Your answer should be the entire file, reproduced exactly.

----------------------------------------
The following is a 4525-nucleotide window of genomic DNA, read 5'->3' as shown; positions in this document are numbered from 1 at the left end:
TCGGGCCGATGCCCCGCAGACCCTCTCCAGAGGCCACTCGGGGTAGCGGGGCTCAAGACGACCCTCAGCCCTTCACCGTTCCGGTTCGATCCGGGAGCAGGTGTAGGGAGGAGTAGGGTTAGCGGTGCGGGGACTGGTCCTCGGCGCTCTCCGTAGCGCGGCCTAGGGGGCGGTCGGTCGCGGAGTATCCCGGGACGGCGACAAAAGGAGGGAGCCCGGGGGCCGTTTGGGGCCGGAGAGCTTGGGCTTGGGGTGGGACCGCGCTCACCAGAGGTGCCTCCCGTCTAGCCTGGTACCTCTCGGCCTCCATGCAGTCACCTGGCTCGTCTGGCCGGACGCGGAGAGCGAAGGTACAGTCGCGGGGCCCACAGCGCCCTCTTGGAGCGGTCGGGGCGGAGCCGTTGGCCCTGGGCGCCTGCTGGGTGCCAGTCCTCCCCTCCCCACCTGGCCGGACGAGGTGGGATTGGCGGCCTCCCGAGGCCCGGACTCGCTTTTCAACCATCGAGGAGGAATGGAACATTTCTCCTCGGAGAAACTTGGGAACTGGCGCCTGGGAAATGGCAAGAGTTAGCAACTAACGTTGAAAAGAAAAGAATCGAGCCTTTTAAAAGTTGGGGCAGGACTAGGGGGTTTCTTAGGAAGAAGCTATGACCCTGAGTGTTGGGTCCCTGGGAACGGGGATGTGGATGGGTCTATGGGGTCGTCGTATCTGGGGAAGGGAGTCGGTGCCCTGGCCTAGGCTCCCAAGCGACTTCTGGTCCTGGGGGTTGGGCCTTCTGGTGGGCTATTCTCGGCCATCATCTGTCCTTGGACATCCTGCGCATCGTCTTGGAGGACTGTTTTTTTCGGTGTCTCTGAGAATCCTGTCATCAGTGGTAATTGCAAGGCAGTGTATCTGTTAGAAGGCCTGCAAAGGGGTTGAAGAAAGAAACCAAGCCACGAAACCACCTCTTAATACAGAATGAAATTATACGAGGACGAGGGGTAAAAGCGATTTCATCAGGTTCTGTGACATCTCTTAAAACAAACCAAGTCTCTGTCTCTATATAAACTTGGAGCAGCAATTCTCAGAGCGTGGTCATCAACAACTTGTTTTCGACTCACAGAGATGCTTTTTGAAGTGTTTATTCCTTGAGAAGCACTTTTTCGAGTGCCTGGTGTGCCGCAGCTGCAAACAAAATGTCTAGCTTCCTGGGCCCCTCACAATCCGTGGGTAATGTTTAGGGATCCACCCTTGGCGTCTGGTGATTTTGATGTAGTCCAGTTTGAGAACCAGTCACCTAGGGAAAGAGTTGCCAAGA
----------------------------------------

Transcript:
The following is a 4525-nucleotide window of genomic DNA, read 5'->3' as shown; positions in this document are numbered from 1 at the left end:
TCGGGCCGATGCCCCGCAGACCCTCTCCAGAGGCCACTCGGGGTAGCGGGGCTCAAGACGACCCTCAGCCCTTCACCGTTCCGGTTCGATCCGGGAGCAGGTGTAGGGAGGAGTAGGGTTAGCGGTGCGGGGACTGGTCCTCGGCGCTCTCCGTAGCGCGGCCTAGGGGGCGGTCGGTCGCGGAGTATCCCGGGACGGCGACAAAAGGAGGGAGCCCGGGGGCCGTTTGGGGCCGGAGAGCTTGGGCTTGGGGTGGGACCGCGCTCACCAGAGGTGCCTCCCGTCTAGCCTGGTACCTCTCGGCCTCCATGCAGTCACCTGGCTCGTCTGGCCGGACGCGGAGAGCGAAGGTACAGTCGCGGGGCCCACAGCGCCCTCTTGGAGCGGTCGGGGCGGAGCCGTTGGCCCTGGGCGCCTGCTGGGTGCCAGTCCTCCCCTCCCCACCTGGCCGGACGAGGTGGGATTGGCGGCCTCCCGAGGCCCGGACTCGCTTTTCAACCATCGAGGAGGAATGGAACATTTCTCCTCGGAGAAACTTGGGAACTGGCGCCTGGGAAATGGCAAGAGTTAGCAACTAACGTTGAAAAGAAAAGAATCGAGCCTTTTAAAAGTTGGGGCAGGACTAGGGGGTTTCTTAGGAAGAAGCTATGACCCTGAGTGTTGGGTCCCTGGGAACGGGGATGTGGATGGGTCTATGGGGTCGTCGTATCTGGGGAAGGGAGTCGGTGCCCTGGCCTAGGCTCCCAAGCGACTTCTGGTCCTGGGGGTTGGGCCTTCTGGTGGGCTATTCTCGGCCATCATCTGTCCTTGGACATCCTGCGCATCGTCTTGGAGGACTGTTTTTTTCGGTGTCTCTGAGAATCCTGTCATCAGTGGTAATTGCAAGGCAGTGTATCTGTTAGAAGGCCTGCAAAGGGGTTGAAGAAAGAAACCAAGCCACGAAACCACCTCTTAATACAGAATGAAATTATACGAGGACGAGGGGTAAAAGCGATTTCATCAGGTTCTGTGACATCTCTTAAAACAAACCAAGTCTCTGTCTCTATATAAACTTGGAGCAGCAATTCTCAGAGCGTGGTCATCAACAACTTGTTTTCGACTCACAGAGATGCTTTTTGAAGTGTTTATTCCTTGAGAAGCACTTTTTCGAGTGCCTGGTGTGCCGCAGCTGCAAACAAAATGTCTAGCTTCCTGGGCCCCTCACAATCCGTGGGTAATGTTTAGGGATCCACCCTTGGCGTCTGGTGATTTTGATGTAGTCCAGTTTGAGAACCAGTCACCTAGGGAAAGAGTTGCCAAGA